If a company is in flux,” says producer Martin Ransohoff, ”and the guy that’s calling the shots is battling to save his ass, would you want to give him a comedy? Nothing looks terribly funny when he’s trying to patch a hole in his leaky lifeboat. It’s a serious distraction.”
In Hollywood these days, there’s a lot of serious distraction flooding a lot of lifeboats. In a rare occurrence, four movie studios — Columbia, Orion, MGM/Pathe, and Paramount — are in chaos, with their production activities considerably slowed. Of course, it’s a fact of industry life that the studio people with the power to say yes to a multimillion-dollar film don’t stay secure in their jobs long. But in the current four-sided storm, competition among the nine major studios has been significantly reduced, two of the studios are in danger of going under, and the thousands of agents and producers who pitch ideas to them are dizzy from trying to figure out which way to turn.
On the street, the words used to describe the littlest studio range from ”comatose” to ”dead.” Ironically, Orion produced the smashes Dances With Wolves and The Silence of the Lambs, yet no one is bringing new scripts to its doors because-good reason-the studio has no money and is ”restructuring” its huge debt. ”If Dances had come a year earlier,” says Variety analyst A.D. Murphy, ”Orion probably would have survived.”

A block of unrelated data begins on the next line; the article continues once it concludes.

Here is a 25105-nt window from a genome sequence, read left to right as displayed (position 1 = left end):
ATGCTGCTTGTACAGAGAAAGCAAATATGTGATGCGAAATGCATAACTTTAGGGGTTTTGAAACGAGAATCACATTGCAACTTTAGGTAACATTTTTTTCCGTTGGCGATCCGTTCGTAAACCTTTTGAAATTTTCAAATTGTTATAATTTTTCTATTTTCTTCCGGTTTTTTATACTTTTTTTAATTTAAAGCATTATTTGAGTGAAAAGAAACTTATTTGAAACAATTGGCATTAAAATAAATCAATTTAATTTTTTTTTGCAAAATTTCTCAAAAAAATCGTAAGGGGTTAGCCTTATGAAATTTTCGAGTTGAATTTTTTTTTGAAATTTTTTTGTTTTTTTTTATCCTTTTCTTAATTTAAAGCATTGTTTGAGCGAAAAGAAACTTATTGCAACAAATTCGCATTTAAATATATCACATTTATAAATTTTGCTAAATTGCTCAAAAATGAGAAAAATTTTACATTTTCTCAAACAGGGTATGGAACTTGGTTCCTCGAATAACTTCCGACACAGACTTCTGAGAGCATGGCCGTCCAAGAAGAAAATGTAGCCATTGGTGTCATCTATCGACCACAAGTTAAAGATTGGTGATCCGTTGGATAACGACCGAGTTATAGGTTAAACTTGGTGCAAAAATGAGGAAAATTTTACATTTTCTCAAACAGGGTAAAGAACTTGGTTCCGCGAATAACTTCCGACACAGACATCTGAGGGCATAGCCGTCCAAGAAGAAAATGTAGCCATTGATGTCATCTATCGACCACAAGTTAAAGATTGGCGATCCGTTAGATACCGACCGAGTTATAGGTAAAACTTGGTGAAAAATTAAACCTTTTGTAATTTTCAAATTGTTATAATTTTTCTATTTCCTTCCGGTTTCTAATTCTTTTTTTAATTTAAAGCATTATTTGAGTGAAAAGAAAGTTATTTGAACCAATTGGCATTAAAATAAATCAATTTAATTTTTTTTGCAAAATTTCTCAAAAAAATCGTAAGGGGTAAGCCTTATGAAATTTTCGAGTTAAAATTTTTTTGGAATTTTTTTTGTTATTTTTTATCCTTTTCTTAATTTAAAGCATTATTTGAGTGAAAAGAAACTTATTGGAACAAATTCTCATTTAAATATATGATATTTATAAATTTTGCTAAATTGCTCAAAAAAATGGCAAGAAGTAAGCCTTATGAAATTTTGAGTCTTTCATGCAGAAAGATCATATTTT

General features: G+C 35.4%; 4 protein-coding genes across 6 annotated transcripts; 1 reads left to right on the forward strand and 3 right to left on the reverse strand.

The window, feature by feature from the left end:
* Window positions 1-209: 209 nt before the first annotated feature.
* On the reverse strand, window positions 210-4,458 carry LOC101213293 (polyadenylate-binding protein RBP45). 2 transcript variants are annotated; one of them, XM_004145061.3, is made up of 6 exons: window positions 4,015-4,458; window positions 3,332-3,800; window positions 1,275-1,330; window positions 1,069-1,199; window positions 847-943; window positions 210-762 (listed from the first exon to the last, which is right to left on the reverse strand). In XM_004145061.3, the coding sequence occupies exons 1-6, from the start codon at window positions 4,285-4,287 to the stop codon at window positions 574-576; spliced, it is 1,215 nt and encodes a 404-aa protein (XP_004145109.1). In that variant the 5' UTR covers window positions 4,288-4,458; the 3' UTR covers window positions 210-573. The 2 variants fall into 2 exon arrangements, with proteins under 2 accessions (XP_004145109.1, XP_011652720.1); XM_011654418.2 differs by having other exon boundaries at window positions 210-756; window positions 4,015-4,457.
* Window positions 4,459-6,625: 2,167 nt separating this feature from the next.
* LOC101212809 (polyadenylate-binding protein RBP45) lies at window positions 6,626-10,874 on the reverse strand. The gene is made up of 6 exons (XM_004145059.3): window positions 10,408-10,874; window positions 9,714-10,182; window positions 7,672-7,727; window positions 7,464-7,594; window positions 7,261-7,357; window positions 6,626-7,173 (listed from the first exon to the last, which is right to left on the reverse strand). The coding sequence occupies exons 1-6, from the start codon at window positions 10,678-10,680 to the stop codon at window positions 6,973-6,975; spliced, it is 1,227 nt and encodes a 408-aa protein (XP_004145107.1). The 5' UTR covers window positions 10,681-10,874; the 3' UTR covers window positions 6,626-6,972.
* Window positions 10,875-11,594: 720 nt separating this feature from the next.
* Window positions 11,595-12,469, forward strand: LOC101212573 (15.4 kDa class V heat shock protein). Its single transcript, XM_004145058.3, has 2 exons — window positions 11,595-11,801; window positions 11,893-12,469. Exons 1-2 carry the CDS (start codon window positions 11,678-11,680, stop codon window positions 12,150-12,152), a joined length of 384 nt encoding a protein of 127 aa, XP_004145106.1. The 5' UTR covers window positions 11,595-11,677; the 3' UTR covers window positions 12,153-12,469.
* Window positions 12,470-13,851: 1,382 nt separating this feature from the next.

Not that it’s over yet for the studio, but the fat lady is clearing her throat. Lambs director Jonathan Demme says he expects to be back in business with Orion after the restructuring. But stars such as Kevin Costner have taken their deals elsewhere, and many executives are known to be preparing their exits. Longtime Orion showpiece Woody Allen went to TriStar for his next film, and most observers think he’ll stay there.
Orion has 10 movies awaiting release, including Jodie Foster’s Little Man Tate, which opens this month. But it had to sell its most commercial film, The Addams Family, to Paramount for about $23 million at a net loss. Orion reportedly can’t pay the interest on its $500 million debt-even though its controlling shareholder, John W. Kluge, has agreed to supply some $50 million to keep the company alive. And then what? ”It’s a huge embarrassment to Kluge,” says Wall Street analyst Harold Vogel. ”The company was a victim of not having enough capital.”